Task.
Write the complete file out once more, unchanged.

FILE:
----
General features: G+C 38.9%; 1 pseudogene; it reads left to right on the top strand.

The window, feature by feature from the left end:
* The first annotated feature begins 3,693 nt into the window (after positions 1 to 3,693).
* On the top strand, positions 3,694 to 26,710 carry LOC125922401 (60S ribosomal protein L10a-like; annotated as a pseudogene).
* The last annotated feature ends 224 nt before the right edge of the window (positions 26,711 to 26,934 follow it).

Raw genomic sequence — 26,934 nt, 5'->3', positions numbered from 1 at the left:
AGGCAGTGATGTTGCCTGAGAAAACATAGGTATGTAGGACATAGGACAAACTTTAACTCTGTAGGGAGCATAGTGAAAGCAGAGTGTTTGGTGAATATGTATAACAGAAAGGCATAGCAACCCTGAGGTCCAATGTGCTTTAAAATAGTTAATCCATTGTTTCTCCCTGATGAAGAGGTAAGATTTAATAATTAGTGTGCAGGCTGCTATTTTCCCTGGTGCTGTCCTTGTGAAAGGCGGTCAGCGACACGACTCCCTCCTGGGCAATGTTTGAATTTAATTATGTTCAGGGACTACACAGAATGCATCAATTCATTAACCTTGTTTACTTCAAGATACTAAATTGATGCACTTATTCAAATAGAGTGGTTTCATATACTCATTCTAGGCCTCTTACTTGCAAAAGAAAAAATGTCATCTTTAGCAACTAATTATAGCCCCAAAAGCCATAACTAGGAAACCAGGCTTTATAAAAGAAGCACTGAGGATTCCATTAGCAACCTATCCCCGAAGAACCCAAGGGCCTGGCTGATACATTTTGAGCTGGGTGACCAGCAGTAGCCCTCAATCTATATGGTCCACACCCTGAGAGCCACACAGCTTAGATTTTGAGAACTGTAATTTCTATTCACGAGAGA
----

General features: G+C 38.9%; 1 pseudogene; it reads left to right on the top strand.

The window, feature by feature from the left end:
* The first annotated feature begins 3,693 nt into the window (after positions 1 to 3,693).
* On the top strand, positions 3,694 to 26,710 carry LOC125922401 (60S ribosomal protein L10a-like; annotated as a pseudogene).
* The last annotated feature ends 224 nt before the right edge of the window (positions 26,711 to 26,934 follow it).

Raw genomic sequence — 26,934 nt, 5'->3', positions numbered from 1 at the left:
AGGCAGTGATGTTGCCTGAGAAAACATAGGTATGTAGGACATAGGACAAACTTTAACTCTGTAGGGAGCATAGTGAAAGCAGAGTGTTTGGTGAATATGTATAACAGAAAGGCATAGCAACCCTGAGGTCCAATGTGCTTTAAAATAGTTAATCCATTGTTTCTCCCTGATGAAGAGGTAAGATTTAATAATTAGTGTGCAGGCTGCTATTTTCCCTGGTGCTGTCCTTGTGAAAGGCGGTCAGCGACACGACTCCCTCCTGGGCAATGTTTGAATTTAATTATGTTCAGGGACTACACAGAATGCATCAATTCATTAACCTTGTTTACTTCAAGATACTAAATTGATGCACTTATTCAAATAGAGTGGTTTCATATACTCATTCTAGGCCTCTTACTTGCAAAAGAAAAAATGTCATCTTTAGCAACTAATTATAGCCCCAAAAGCCATAACTAGGAAACCAGGCTTTATAAAAGAAGCACTGAGGATTCCATTAGCAACCTATCCCCGAAGAACCCAAGGGCCTGGCTGATACATTTTGAGCTGGGTGACCAGCAGTAGCCCTCAATCTATATGGTCCACACCCTGAGAGCCACACAGCTTAGATTTTGAGAACTGTAATTTCTATTCACGAGAGA